'Kingdom Hearts 3' made me feel 15 again

Discussion in 'Gaming News' started by Engadget RSS Feed, Jun 13, 2018 at 6:09 PM.

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    Kingdom Hearts II was my jam. I can't recall the number of times I've played those opening hours in Twilight Town. When the game came out in 2005, I was a 15 year-old grappling with adolescence and the relentless pressure to figure out my career path. Kingdom Hearts, with its colorful Disney worlds and random Final Fantasy cameos, was the perfect escape from reality. Over time, though, my interest in the series has waned. I enjoyed Birth By Sleep, but found the rest of the spin-offs to be underwhelming and full of needlessly convoluted story beats.

    Kingdom Hearts 3, though, makes me feel like a teenager again. At E3 2018, I played two demos that covered the Hercules and Toy Story-inspired worlds. Both were bright, cheery affairs, with plenty of Heartless to pummel with a ridiculous arsenal of keyblade combos, magic and amusement park-themed attacks. I was surprised by how quickly my fingers and thumbs recalled the basic combat system; within seconds I was launching Sora into the air and chaining together a bevy of slices and spells. The fights were chaotic, but in a way that was familiar and strangely comforting.

    That's not to say Square Enix doesn't have some new ideas. In the Olympus demo, for instance, I had to guide Sora up a huge cliff while a giant Heartless launched rocks from above. The keyblade wielder will now auto-run up surfaces that have a shimmering sheen to them. "There are a lot of open world games," director Tetsuya Nomura said via an interpreter. "I think a lot of them just focus on trying to go bigger and bigger in a horizontal map. But when I thought about having dynamic actions, I felt that verticality should be very important to these types of games."


    At the top, I had to grapple with a multi-stage boss battle that included a ride on the Disney World-inspired Big Mountain Railroad train. These attractions are new to the franchise and break up the usual hack-and-slash monotony with some special movement or, in this case, shooting sequences. "Disney theme parks are a place that everyone gets excited [about] once they step right in," Nomura said. "It doesn't matter if you're young or old, and [many people] will have some kind of fun memory from one of those theme parks. I just wanted to recreate that in the game. I also wanted some kind of move in the game that was fun just by looking at it."

    Despite these additions, the game felt like the Kingdom Hearts I fell in love with more than a decade ago. For one, Sora was wearing his classic black and yellow outfit from Kingdom Hearts II. My guess is that the world acts as a prologue, or tutorial, to Kingdom Hearts 3, before the spiky-haired hero picks up his new garb and abilities. I was flanked by Donald and Goofy too, who appeared in previous games and regularly help out with attacks, spells and helpful team-up abilities. Just hearing their voices mid-battle brought a huge nostalgic smile to my face.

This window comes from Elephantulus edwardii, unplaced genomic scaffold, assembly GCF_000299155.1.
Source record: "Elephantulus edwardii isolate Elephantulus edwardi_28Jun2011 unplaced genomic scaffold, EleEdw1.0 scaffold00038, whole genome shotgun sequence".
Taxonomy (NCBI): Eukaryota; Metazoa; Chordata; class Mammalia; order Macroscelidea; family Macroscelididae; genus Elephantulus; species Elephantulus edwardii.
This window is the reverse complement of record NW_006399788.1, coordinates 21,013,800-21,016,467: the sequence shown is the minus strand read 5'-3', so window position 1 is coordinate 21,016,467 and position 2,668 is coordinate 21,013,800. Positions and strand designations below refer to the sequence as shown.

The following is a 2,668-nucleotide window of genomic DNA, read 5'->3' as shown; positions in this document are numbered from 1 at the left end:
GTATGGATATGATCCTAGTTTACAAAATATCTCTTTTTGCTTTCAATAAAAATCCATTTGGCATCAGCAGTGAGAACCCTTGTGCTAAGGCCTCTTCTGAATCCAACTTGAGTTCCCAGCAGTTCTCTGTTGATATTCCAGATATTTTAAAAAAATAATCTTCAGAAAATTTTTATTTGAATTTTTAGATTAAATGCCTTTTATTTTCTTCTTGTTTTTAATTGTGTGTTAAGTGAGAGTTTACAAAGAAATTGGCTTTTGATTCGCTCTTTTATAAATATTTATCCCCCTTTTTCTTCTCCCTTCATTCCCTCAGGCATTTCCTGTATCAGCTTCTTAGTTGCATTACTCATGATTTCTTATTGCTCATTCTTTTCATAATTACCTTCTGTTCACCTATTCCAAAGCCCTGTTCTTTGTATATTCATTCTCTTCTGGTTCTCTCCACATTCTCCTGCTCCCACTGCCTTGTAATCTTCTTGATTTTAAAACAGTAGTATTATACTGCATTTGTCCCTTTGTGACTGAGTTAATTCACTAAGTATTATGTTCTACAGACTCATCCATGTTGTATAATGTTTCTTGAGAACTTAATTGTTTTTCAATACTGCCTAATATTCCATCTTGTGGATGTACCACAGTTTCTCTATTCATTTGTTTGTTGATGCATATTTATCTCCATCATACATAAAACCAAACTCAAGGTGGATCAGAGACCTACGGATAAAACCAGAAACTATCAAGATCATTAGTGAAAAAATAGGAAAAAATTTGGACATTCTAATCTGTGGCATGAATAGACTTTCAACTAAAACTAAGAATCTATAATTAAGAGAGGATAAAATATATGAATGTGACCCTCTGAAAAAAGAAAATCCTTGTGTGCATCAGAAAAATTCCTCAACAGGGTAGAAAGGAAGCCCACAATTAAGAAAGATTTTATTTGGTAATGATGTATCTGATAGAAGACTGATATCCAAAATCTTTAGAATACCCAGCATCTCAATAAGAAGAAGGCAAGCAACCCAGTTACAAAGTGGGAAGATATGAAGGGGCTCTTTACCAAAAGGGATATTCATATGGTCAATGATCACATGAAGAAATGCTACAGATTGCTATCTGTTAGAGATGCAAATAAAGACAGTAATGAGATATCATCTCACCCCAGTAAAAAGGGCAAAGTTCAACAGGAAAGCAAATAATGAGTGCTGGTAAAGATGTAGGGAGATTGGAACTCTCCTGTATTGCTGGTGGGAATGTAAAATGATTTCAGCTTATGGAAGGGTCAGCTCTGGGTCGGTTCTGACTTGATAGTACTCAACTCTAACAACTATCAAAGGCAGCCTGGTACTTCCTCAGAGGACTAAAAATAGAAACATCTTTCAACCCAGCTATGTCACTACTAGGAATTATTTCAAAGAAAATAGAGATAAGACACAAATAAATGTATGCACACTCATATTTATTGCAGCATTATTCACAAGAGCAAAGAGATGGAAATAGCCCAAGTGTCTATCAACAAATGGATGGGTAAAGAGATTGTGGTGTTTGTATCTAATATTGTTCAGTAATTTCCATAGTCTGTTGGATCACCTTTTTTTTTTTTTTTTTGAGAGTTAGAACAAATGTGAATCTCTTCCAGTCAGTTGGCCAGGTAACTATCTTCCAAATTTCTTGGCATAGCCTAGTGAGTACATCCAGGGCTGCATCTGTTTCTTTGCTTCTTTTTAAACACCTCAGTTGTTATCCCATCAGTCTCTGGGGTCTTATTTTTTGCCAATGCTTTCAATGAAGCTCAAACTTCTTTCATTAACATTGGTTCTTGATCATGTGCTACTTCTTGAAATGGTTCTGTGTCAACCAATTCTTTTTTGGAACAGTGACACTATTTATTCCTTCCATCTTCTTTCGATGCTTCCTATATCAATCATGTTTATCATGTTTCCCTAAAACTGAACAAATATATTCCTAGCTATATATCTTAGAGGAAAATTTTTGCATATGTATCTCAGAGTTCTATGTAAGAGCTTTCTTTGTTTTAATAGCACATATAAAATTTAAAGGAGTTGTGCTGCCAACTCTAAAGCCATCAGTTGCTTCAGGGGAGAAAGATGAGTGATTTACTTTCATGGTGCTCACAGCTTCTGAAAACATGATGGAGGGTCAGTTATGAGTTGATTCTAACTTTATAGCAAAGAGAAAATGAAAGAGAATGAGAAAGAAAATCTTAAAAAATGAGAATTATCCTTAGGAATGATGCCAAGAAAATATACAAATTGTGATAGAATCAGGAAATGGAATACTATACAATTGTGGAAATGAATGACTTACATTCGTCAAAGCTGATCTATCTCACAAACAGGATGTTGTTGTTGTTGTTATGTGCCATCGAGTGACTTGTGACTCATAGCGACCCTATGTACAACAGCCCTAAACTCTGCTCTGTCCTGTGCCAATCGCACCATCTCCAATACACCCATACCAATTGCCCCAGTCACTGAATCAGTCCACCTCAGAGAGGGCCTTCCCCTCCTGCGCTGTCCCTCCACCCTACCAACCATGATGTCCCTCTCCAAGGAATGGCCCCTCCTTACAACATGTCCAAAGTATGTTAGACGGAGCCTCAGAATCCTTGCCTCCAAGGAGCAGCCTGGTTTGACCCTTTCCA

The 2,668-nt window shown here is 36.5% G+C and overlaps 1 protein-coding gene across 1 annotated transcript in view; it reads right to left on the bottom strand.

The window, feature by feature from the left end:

The Toy Story-themed demo was just as impressive. Andy's room was the first time since 2005 that I had been floored by the sheer detail and film-like accuracy of a Kingdom Hearts world. The space is identical to how it appeared in the Toy Story trilogy, and it was thrilling to climb out the window and jump down to the driveway below. The world isn't perfect -- you can't just roam around the house, for instance, or open up drawers -- but the game makes it easy to buy into the illusion. You really feel like you've stepped into a Pixar film with Woody, Buzz Lightyear and the gang.


    I never felt that way during the handheld Kingdom Hearts titles. The worlds in Birth By Sleep, for instance, were hollow and cramped, as if you were fighting through a cheap haunted house inspired by the original movie. The difference with Kingdom Hearts 3, of course, is the hardware it's running on. With the PlayStation 4 and Xbox One, Square Enix can be far more ambitious with its level design and get eerily close to the visual fidelity in Disney and Pixar's latest movies.

    "And I think that's a really close to the concept that we originally had for Kingdom Hearts," Nomura said, "which is to just immerse yourself and enter the world of Disney films. I think we were able to achieve that kind of goal that we had in mind when we first set out with the series."

    And then there's the story. At this point, I care little about Xehanort and his plans to form the legendary X-Blade. I understand the overarching plot (thanks, internet) but have learned to let go when there's a scene or collectible document that I don't understand. And yet, I felt a warm, fuzzy sensation the first time an Organization XIII jacket appeared in my Kingdom Hearts 3 demo. The group of troublesome "nobodies" were an excellent part of Kingdom Hearts II, and I'm looking forward to their return (especially Sora's nobody, Roxas) in the new game.


    "Roxas is the utmost secret for Kingdom Hearts 3," Nomura said. "He's the top-secret actually for Kingdom Hearts 3 so I really can't say anything about him."

    When I put the controller down, I was left wanting more. I wanted to see additional worlds and how Sora's combat abilities evolve. And I wanted to know how the franchise will bring back some of my favorite Kingdom Hearts II characters, including Axel and the Twilight Town gang. The demos, in short, reignited my interest in a franchise that I thought I had long grown out of. When the game comes out next January, I'll be the first to board Sora's colorful Gummi ship and explore the new worlds Square Enix has meticulously recreated.

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